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The Brawny Classical Grandeur of Wonder Woman

Written by: Tony Lazlo, CC2K Staff Writer


 Source: New York Times

I guess it was bound to happen: Wonder Woman got a makeover.

The New York Times reports that in issue 600 of the long-running series, Diana Prince will receive a sleeker costume that takes her out of the traditional bathing suit she’s worn for years. In its place, the Amazon warrior will get slacks, boots and a leather jacket with the sleeves rolled up.

The look is consistent with the spit-and-polishes given to superhero costumes in many movies, most notably the X-Men franchise. The brass over at DC have also updated Diana’s backstory – and lowered it a few octaves in tone. From the NY Times story:

In the reimagining of her story, Wonder Woman, instead of growing up on Paradise Island with her mother, Queen Hippolyta, and her Amazon sisters, is smuggled out as a baby when unknown forces destroy her home and slaughter its inhabitants.

Fair enough. Wonder Woman remains one of their most durable properties, and they’re trying to keep relevant a character who, despite some great writing, has always looked so dang goofy on the surface.

Naturally, I don’t agree with the new look or the new direction for her origin, but not because I prefer Wonder Woman to be light and fun. On the contrary, I think she’s one of the darkest heroes in the DCU.

No foolin’. When I think of the DCU and the JLA, I think of Superman, Batman and Wonder Woman, and I can’t help but think of those three characters and how their personal philosophies relate to each other. To wit:

Superman tries to inspire others to do good.

Batman tries to frighten others into doing good.

Wonder Woman will just fuckin’ kill you.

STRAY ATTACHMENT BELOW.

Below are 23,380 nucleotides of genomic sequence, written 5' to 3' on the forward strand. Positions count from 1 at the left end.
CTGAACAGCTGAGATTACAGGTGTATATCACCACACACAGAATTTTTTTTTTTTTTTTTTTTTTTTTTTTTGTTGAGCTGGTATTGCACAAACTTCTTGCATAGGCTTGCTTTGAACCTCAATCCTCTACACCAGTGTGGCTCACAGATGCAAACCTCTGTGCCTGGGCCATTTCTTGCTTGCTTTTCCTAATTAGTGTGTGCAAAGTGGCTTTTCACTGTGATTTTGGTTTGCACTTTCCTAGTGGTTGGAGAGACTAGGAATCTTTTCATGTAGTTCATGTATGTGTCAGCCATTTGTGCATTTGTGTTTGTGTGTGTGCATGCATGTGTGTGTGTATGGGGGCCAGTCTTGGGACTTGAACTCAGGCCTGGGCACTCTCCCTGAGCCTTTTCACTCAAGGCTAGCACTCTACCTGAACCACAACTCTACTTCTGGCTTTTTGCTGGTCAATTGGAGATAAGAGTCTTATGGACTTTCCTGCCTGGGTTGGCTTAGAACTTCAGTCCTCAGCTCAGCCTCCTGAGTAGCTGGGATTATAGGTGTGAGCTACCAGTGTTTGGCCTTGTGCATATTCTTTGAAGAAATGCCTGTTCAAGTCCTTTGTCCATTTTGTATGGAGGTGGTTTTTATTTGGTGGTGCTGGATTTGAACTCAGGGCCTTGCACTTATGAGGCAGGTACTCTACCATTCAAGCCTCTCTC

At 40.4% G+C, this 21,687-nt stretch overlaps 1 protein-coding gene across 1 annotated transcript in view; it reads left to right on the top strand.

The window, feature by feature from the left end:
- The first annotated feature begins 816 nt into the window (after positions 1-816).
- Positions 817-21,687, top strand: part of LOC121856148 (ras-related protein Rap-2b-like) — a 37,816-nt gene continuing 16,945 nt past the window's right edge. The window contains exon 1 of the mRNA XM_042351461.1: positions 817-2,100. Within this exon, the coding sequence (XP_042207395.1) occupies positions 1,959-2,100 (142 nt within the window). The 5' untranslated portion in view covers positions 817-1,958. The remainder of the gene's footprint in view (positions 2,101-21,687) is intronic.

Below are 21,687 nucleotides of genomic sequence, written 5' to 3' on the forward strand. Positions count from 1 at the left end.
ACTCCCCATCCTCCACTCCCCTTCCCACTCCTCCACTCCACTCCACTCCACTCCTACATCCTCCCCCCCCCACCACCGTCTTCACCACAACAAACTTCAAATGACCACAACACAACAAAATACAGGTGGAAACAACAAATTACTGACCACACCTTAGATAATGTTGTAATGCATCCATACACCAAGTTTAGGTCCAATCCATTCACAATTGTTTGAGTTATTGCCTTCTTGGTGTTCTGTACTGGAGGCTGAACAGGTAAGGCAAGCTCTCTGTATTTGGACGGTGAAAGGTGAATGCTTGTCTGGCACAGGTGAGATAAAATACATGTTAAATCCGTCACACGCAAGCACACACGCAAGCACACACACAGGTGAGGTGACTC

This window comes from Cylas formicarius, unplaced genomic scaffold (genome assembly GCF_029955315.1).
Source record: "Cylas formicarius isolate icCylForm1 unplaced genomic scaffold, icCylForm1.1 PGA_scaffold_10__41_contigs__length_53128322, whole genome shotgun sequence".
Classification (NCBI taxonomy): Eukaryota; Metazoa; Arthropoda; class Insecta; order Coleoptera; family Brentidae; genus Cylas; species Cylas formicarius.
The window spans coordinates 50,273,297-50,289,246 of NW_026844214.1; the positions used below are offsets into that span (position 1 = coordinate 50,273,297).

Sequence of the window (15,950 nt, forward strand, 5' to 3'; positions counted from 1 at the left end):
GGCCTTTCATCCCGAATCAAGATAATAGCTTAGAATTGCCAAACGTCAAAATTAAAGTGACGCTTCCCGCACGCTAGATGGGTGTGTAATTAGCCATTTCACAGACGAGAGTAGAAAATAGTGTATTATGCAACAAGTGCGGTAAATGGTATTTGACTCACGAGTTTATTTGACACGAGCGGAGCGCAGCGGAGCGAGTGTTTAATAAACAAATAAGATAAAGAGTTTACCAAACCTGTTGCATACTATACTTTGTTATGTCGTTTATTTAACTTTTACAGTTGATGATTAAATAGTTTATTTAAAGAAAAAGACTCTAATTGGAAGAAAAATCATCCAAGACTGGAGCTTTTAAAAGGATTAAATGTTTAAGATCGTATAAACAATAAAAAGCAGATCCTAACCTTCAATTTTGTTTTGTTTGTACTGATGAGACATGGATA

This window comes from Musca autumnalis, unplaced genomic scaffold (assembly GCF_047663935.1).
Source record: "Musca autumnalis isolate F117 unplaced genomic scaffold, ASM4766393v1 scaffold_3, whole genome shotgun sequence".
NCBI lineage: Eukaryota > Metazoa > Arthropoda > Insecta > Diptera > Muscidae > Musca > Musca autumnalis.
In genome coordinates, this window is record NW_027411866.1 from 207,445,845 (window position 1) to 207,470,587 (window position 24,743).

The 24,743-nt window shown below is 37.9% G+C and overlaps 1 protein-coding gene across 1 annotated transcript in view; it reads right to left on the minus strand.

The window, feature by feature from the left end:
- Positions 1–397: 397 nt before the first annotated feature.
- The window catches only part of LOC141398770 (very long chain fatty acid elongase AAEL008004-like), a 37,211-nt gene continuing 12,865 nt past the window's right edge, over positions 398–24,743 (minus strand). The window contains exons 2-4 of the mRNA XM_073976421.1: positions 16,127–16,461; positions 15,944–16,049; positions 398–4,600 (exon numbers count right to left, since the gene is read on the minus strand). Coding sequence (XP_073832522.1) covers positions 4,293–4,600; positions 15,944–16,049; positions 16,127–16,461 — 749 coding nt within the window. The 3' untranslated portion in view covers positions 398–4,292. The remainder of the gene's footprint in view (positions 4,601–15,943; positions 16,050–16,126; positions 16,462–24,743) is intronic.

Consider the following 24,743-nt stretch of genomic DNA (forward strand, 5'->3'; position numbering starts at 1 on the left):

The events of Infinie Crisis were largely set into motion because Wonder Woman killed someone, and her martial nature also put her in direct conflict with Superman in the alternate history seen in Kingdom Come. Speaking of Kingdom Come, the great comic artist Alex Ross imagined a memorably alternate look for Wonder Woman that calls upon her classical history. Strangely enough, I can’t find a drawing of it, but there are lots of action figures of the costume.

Ross’ armor recalls Diana’s roots in Greek myth to great effect, and if I were considering a redesign for Wonder Woman’s costume, I’d go that way, too. Heck, if you look back at the standard battle dress for a hero of that era, you’ll see a very similar look. Check out this striking portrait of a classical superhero, Achilles:


Take note of the armored kilt-skirt, breastplate and wristbands. He's even wearing a cape!

On a recent live taping of the Comics on Comics radio show, comic-book luminaries Paul Dini and Javier Grillo-Marxuach both spoke briefly about Wonder Woman, and Marxuach suggested that if he were directing a Wonder Woman movie, he’d dig into her classical roots, going so far as to portray her as physically larger than both Superman and Batman – a choice I applaud.

So to the guys at DC Comics, I’ll offer this: There’s no need to put Diana Prince in black leather. If you go back to her Greek roots, she’s badass enough for any universe.

 

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Author: Tony Lazlo, CC2K Staff Writer

Robert J. Peterson is a writer and web developer living in Los Angeles. A Tennessee native, he graduated from Northwestern University’s Medill School of Journalism. He’s written for newspapers and websites all over the country, including the Marin Independent Journal, the Telluride Daily Planet, CC2KOnline.com, Offscreen, and Geekscape.net. He co-hosts the podcasts Make It So and Hiram’s Lodge. He’s appeared as a pop-culture guru on the web talk shows Comics on Comics, The Fanbase Press Week In Review, Collider Heroes, ScreenJunkies TV Fights, and Fandom Planet. He’s the founder of California Coldblood Books.

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